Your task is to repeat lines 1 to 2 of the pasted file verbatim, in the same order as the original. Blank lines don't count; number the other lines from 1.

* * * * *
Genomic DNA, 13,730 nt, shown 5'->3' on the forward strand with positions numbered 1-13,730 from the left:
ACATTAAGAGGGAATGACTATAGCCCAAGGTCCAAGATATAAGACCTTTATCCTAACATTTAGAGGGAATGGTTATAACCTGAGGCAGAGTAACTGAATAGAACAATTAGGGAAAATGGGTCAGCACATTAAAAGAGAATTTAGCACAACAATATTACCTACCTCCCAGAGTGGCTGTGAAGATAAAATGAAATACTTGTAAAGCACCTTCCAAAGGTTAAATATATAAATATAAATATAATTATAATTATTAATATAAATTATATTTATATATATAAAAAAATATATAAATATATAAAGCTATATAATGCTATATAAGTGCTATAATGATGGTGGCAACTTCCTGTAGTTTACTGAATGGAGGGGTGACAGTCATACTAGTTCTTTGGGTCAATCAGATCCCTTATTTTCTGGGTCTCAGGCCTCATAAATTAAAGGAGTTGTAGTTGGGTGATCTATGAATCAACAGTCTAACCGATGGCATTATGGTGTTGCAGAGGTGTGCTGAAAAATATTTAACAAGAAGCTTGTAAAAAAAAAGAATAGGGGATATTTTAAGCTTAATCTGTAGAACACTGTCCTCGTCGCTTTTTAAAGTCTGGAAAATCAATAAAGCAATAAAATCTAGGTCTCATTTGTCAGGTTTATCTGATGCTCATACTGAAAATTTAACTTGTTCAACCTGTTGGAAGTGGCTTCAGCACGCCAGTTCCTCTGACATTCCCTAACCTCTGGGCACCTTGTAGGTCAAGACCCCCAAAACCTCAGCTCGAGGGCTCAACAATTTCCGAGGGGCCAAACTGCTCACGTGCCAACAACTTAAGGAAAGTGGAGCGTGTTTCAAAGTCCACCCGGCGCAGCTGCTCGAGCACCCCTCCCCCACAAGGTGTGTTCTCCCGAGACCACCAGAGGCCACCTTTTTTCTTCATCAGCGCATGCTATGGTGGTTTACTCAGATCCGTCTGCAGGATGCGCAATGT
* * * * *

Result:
Genomic DNA, 13,730 nt, shown 5'->3' on the forward strand with positions numbered 1-13,730 from the left:
ACATTAAGAGGGAATGACTATAGCCCAAGGTCCAAGATATAAGACCTTTATCCTAACATTTAGAGGGAATGGTTATAACCTGAGGCAGAGTAACTGAATAGAACAATTAGGGAAAATGGGTCAGCACATTAAAAGAGAATTTAGCACAACAATATTACCTACCTCCCAGAGTGGCTGTGAAGATAAAATGAAATACTTGTAAAGCACCTTCCAAAGGTTAAATATATAAATATAAATATAATTATAATTATTAATATAAATTATATTTATATATATAAAAAAATATATAAATATATAAAGCTATATAATGCTATATAAGTGCTATAATGATGGTGGCAACTTCCTGTAGTTTACTGAATGGAGGGGTGACAGTCATACTAGTTCTTTGGGTCAATCAGATCCCTTATTTTCTGGGTCTCAGGCCTCATAAATTAAAGGAGTTGTAGTTGGGTGATCTATGAATCAACAGTCTAACCGATGGCATTATGGTGTTGCAGAGGTGTGCTGAAAAATATTTAACAAGAAGCTTGTAAAAAAAAAGAATAGGGGATATTTTAAGCTTAATCTGTAGAACACTGTCCTCGTCGCTTTTTAAAGTCTGGAAAATCAATAAAGCAATAAAATCTAGGTCTCATTTGTCAGGTTTATCTGATGCTCATACTGAAAATTTAACTTGTTCAACCTGTTGGAAGTGGCTTCAGCACGCCAGTTCCTCTGACATTCCCTAACCTCTGGGCACCTTGTAGGTCAAGACCCCCAAAACCTCAGCTCGAGGGCTCAACAATTTCCGAGGGGCCAAACTGCTCACGTGCCAACAACTTAAGGAAAGTGGAGCGTGTTTCAAAGTCCACCCGGCGCAGCTGCTCGAGCACCCCTCCCCCACAAGGTGTGTTCTCCCGAGACCACCAGAGGCCACCTTTTTTCTTCATCAGCGCATGCTATGGTGGTTTACTCAGATCCGTCTGCAGGATGCGCAATGT